The third of these volumes is in many respects the most interesting and important of the series. It deals with the half century of revolution between Lane and Somers—presenting vividly contrasted portraitures of the chief judges of the Commonwealth, and of men whose names are landmarks in English historyClarendon-Shaftesbury-Nottingham — Guildford —Jeffreysbut so presenting these great figures that we have each in succession with the appropriate environment, and that, on quitting the gallery, we have received, perhaps, a clearer impression of the whole period than could be derived from any one volume of any class whatever that had been published hitherto. We are bound to add, that we leave it too with very great respect for the author's candour. His Whiggism is steady and bold; but we have not discovered one instance in which party feelings have interfered with his personal estimate of a Tory. He appears to us to bave fixedly aimed at justice. He has spared no pains in balancing testimonies. His summaries of character are always those of a judge who has at least used his best endeavour to rid his mind of all prejudice. We can expect no better.
The literary skill of the composition is also much to be admired. He has managed to reproduce general history in a series of professional biographies, without almost ever exposing himself to the charge of trespassing beyond the bounds of his avowed province. This required very great dexterity. The labour must have been vast that reached such results: yet the whole has the stimulating effect of a work written con amore.
As often as any prominent character or event of this pregnant balf century shall be brought under discussion, Lord Campbell's authority and decision will have to be weighed and studied. We may, therefore, adhere with a safe conscience to the humble plan of this paper, and merely amuse ourselves, and we hope our readers, with a few notabilia—such things as we naturally marked with our pencil on a first perusal.
It was during the Long Parliament that the custom of pairing! off was first introduced (iii. 26). A Presbyterian and an Independent, agreeing in little else, sympathised at the dinner-hour, and withdrew to sit at meat together in some neighbouring tavern, and return together when satisfied. By and bye honourable members took courage to trust each other's words; and Whig and Tory pairs now-a-days do not very often retire for a tête-à-tête chop at the club.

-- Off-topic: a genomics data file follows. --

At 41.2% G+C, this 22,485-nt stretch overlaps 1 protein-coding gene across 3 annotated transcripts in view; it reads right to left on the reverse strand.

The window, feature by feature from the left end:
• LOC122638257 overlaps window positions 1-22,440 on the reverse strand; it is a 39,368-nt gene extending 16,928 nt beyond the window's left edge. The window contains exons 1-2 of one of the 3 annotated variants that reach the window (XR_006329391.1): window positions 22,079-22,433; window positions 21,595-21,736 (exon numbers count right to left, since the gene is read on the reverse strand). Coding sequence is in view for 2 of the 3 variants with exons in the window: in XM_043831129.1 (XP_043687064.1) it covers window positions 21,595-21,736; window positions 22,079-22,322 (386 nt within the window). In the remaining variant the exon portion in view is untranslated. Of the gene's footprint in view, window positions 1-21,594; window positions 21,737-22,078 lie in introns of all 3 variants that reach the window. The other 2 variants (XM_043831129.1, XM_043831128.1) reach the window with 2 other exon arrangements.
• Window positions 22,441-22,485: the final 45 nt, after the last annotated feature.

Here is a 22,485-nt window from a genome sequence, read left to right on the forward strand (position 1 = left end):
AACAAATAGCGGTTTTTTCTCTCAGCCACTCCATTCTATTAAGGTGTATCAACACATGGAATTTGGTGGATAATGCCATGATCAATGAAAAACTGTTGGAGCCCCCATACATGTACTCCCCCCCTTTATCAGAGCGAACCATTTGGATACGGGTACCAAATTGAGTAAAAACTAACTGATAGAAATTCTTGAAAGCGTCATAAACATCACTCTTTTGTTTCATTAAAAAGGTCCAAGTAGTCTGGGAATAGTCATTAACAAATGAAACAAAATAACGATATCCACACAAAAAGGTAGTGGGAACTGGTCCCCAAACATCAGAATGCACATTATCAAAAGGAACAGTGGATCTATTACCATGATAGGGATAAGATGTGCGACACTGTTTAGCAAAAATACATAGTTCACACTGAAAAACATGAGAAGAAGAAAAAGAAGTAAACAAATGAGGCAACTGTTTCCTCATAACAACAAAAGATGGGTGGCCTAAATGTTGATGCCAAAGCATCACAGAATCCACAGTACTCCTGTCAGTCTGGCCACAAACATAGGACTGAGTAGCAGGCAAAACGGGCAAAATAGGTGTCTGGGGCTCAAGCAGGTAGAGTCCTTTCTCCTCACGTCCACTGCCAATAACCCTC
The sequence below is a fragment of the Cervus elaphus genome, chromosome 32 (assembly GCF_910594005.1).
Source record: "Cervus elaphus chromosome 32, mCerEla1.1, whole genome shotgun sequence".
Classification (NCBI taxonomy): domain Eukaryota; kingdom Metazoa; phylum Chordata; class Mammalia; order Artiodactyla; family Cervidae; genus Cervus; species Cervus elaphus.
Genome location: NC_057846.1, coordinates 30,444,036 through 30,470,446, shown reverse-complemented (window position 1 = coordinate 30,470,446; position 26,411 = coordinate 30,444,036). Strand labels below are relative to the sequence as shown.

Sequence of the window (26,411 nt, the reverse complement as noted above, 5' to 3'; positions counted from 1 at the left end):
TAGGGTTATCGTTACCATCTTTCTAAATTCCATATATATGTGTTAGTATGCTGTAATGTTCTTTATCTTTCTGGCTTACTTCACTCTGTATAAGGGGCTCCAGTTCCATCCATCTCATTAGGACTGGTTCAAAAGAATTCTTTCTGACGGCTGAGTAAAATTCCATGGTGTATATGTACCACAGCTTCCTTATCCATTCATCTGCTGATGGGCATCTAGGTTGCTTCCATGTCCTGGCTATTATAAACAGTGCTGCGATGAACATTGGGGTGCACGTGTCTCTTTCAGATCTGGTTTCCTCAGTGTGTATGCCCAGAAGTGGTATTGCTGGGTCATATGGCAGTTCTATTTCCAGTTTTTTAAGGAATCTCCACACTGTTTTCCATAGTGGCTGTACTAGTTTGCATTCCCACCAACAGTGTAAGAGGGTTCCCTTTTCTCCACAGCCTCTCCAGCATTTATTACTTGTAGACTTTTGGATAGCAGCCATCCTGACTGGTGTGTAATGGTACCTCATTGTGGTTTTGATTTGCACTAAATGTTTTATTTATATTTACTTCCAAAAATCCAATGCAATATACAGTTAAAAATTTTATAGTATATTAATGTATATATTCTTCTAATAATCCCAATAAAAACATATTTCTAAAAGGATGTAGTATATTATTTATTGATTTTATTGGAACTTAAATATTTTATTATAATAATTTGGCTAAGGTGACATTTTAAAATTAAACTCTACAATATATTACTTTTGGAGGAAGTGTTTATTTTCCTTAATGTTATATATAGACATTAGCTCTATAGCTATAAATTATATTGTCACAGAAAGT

Lord Campbell's views as to Cromwell will not please our good friend Mr. Thomas Carlyle, who, we believe, has nearly finished a biography of Oliver as the model of a King. For example, the night before the bauble' was removed, there was a meeting at Whitehall, attended by the principal officers of the army and the heads of the Independents :
The officers of the army inveighed bitterly against the parliament, and declared violently for a change. Cromwell reproved them for these expressions of opinion,- from which those who knew him best conjectured that he had prompted their project, and that he was resolved at all risks to support it.'
The parties reassembled next morning, and again no agree. ment was come to. Whitelock retired with his mind in utter obscurity.
· Historians profess themselves wholly at a loss to account for the open, imperious, and frantic manner in which Cromwell a few hours after expelled the members from the House, which they consider as inconsistent with his general character,- not attending to the fact that to gain his object he had previously exhausted all the arts of intrigue, deceit, and hypocrisy.'-vol. iii. p. 52.
We find, on the subject of · Chancery delays' in the days of Charles II., a note which gives us a curious anecdote of a gentleman but recently lost to the social world which he had long embellished :
The late Mr. Jekyll told me that soon after he was called to the bar, a strange solicitor coming up to him in Westminster Hall, begged him to step into the Court of Chancery to make a motion of course, and gave him a fee. The young barrister looking pleased, but a little surprised, the solicitor said to him, “ I thought you had a sort of right, sir, to this motion, for the bill was drawn by Sir Joseph Jekyll, your great-granduncle, in the reign of Queen Anne.” Perhaps the most picturesque of all these lives is the last